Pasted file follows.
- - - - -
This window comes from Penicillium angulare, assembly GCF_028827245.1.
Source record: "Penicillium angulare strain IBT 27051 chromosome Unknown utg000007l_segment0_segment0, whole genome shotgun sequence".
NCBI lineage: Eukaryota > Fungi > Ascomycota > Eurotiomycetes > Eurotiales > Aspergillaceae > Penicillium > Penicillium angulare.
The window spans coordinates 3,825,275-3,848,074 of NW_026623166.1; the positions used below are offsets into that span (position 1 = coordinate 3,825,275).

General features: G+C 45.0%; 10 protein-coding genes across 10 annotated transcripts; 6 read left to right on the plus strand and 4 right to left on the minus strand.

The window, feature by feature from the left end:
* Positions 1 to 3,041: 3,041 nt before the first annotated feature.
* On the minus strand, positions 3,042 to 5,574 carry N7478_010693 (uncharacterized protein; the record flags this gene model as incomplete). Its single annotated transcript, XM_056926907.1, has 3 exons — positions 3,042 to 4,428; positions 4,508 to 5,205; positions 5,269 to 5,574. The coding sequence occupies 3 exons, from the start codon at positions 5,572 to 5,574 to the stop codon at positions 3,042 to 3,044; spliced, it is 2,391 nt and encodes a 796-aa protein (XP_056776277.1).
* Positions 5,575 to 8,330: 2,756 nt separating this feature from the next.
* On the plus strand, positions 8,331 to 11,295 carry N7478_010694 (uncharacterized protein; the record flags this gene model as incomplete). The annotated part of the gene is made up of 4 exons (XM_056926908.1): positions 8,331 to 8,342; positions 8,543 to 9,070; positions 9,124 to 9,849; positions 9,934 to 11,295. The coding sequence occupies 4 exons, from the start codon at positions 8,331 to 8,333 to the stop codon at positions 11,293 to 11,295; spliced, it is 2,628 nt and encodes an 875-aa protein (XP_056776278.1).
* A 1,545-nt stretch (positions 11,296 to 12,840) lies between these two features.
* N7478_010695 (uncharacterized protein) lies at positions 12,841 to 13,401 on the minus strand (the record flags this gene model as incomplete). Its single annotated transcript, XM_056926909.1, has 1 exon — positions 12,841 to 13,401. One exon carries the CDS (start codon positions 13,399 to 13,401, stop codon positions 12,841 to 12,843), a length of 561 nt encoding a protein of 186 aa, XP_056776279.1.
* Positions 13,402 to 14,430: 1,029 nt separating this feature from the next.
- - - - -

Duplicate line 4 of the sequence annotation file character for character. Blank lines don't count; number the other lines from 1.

The window spans coordinates 3,825,275-3,848,074 of NW_026623166.1; the positions used below are offsets into that span (position 1 = coordinate 3,825,275).